Unsurprisingly, if you have read this far(!), when I was a post-grad at the University of Cambridge, my subject of choice was ‘The impact of culture on the business’, especially as I was already developing entrepreneurial businesses both in the East and West fed by the bugs described above. I was fortunate to be guided by the top minds in global cross-cultural studies – and those learnings (which I was simultaneously applying in multiple cultures) have proven themselves in spades ever since.
Back to English: my top lessons in business?
The subtleties of the language, the absolute dedication to consensus building, and the use of humour. The sense of proportion (which Latins need!) and the ability to segment anything. You will now understand why my data bug is so strong and healthy.
The theoretical and rational approach in any argument with French colleagues has always been like a dance – and I love to dance, apart from those times when a most exquisite Parisian dinner experience was designed to soften one up for a win-lose negotiation style. Beware!
When chairing meetings, I enjoyed the challenge of allowing people to sell themselves and their convictions – and accept that meetings were highly likely to run over because of the Southern European time orientation where the value was in the context and the art of conversation. Anyway, my experience is that it has always been an asset to be non-English(!) when working with French colleagues.
I have yet to find anybody who has bad things to say about the Canadians.
Trustworthy, classless, making you feel valued and helping you succeed. I learned much about risk, collaboration and respect when working with Canadians. And the few leaders I met left a mark on me with their constructive, innovative, and caring leadership styles, both within their realms of power and with their business partners.
Beautiful yet spartan lunches (to a Latin host like me!), friendliness and peace-making, this is what I learned from Dutch friends.
In business, they are astute networkers and make arriving at consensus a form of art.
If I had to design a new team for what I do now, one of my colleagues would be a Dane. They have hygge in their blood, and they communicate to make you feel safe and respected.
I value their work ethic and sophisticated yet uncomplicated charm in business. Working with confident people grows us exponentially.
By design, the other colleague in my team would be a Finn. They work and know how to play hard, although I struggled a bit with the lack of smiling – at least initially. Once, we were on an island above the Arctic Circle, and things improved! Innate innovators don’t make a fuss and put their heads down and get on with what needs doing.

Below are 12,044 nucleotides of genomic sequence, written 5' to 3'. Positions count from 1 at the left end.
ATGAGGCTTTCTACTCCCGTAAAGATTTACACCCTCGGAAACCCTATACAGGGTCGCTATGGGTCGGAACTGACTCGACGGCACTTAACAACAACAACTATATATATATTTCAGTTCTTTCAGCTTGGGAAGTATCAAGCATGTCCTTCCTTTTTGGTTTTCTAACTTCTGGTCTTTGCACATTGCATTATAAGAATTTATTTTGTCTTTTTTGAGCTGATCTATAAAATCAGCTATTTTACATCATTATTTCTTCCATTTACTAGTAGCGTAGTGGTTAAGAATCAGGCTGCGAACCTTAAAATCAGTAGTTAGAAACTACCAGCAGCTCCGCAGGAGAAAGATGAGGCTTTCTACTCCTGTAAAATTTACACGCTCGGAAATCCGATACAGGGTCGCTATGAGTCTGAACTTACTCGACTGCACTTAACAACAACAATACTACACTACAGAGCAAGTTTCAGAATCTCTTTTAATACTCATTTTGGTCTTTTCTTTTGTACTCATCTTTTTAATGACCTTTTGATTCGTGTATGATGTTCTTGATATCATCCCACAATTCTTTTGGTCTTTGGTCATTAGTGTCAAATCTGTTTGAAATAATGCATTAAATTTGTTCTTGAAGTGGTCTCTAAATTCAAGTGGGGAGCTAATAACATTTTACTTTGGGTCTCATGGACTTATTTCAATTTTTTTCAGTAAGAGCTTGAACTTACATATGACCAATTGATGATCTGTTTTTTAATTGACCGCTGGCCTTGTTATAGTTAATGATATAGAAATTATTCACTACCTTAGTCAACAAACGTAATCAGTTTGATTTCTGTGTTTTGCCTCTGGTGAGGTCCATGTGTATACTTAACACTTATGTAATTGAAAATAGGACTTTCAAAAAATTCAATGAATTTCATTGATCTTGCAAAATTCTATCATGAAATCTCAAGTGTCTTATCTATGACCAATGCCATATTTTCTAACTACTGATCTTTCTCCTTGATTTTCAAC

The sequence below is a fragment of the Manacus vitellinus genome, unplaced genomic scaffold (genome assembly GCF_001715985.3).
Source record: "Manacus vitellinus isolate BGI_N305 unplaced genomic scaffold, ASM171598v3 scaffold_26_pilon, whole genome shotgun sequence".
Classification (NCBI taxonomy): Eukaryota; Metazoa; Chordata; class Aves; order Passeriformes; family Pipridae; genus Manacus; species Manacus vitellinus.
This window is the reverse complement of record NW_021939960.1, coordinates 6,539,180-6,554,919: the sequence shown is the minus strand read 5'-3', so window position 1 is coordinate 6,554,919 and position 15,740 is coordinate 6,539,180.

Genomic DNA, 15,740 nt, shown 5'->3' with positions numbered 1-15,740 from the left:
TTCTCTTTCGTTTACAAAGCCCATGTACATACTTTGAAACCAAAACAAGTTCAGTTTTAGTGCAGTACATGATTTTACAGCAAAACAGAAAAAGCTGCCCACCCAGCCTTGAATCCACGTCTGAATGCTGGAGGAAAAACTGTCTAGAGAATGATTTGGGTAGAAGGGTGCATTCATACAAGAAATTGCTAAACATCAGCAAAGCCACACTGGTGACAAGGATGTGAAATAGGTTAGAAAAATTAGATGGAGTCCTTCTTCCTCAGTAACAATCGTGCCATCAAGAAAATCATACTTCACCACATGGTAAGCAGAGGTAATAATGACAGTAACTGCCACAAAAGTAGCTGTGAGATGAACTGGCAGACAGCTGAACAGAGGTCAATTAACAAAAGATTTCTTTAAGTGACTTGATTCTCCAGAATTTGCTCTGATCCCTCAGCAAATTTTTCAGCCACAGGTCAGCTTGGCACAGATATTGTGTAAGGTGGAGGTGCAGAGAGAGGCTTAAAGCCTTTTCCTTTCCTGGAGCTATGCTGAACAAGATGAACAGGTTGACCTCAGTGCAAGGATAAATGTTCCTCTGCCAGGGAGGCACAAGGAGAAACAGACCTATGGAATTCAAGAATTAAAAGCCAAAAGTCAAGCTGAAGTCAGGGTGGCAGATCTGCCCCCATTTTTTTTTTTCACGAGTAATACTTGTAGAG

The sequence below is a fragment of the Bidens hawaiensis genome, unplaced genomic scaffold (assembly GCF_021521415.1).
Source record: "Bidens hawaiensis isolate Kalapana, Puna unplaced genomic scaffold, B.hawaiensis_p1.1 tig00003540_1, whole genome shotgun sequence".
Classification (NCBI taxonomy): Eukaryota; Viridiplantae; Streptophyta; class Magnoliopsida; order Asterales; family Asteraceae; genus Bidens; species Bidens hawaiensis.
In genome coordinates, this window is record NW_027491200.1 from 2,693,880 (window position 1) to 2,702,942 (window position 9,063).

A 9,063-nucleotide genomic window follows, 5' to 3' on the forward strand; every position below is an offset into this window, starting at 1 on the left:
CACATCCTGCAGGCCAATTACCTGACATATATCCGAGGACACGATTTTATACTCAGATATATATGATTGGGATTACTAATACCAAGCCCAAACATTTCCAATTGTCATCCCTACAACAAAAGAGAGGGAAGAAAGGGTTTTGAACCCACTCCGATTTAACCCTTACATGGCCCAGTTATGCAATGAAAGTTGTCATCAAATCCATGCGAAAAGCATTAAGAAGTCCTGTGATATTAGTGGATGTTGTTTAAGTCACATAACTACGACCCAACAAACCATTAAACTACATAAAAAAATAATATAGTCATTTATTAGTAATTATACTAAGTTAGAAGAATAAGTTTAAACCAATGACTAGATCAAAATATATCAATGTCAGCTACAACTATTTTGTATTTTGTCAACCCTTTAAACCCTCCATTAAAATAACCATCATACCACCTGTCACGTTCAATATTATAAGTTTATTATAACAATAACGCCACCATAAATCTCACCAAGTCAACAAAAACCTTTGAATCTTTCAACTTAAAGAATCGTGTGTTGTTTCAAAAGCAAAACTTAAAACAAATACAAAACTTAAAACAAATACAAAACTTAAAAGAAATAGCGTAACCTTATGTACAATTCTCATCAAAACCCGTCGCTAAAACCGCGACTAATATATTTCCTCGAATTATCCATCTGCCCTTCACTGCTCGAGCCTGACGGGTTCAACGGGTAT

I have had the most rewarding lateral thinking projects enriched by the Finns in a way that only they can do. And that includes, in moderation, the Pear cider in Helsinki.
These have been limited to date, but it suffices that talking about outdoor lifestyle and relating to a Norwegian joke helped me rescue a significant business discussion a few years back.
Having 24 types of mackerel in the Nobel-prize hotel in Stockholm is one of those memories I’ll never forget. Courteous, engaged yet not easily side-track from a purpose-led business discussion, my Swedish colleagues had been playing hard but fair. They stayed consistent in their manners in both personal and business interactions with my team for well over a decade.
Helping a big Swedish retail brand set up in a new market relied on our shared values and the bugs I mentioned above. We often reminisce about the power of counting meatballs as a KPI!
Now this is what I am happy to call a healthy feminine culture which is why I would love a Swede in my team.
Australian get up and go
I co-chaired a group of high-performing professionals from Europe and beyond a few years back with an Australian colleague. As a group, we knew our stuff: with some experts more verbose than others, precisely what one would expect in a cross-cultural team.
Decision makers at national and international levels listened, and we influenced transformative policy for decades ahead. While we tactfully navigated the ultimate mix of behaviours and perspectives, with preparation and action orientation, as chairs, we aligned our energies with a ‘no-messing, get-it-done approach’. This worked to such an extent that the customer wondered how on earth we had achieved it.
People looking and living in the mountains, democratically arriving at decisions, is comparable to what some of my ancestors did before WWI. So, there is an affinity there which I have always detected and valued when meeting Swiss friends. Indeed, the commonality includes smoked meats and cheeses and a love of mountain hiking. Then there is the sense of unbeatable quality and calm – which trumps any other European colleagues!
In business, my Swiss friends can be reliable monitor evaluators. And they are brilliant at fondue.
Come back for more intercultural insights in the 3rd part of this write-up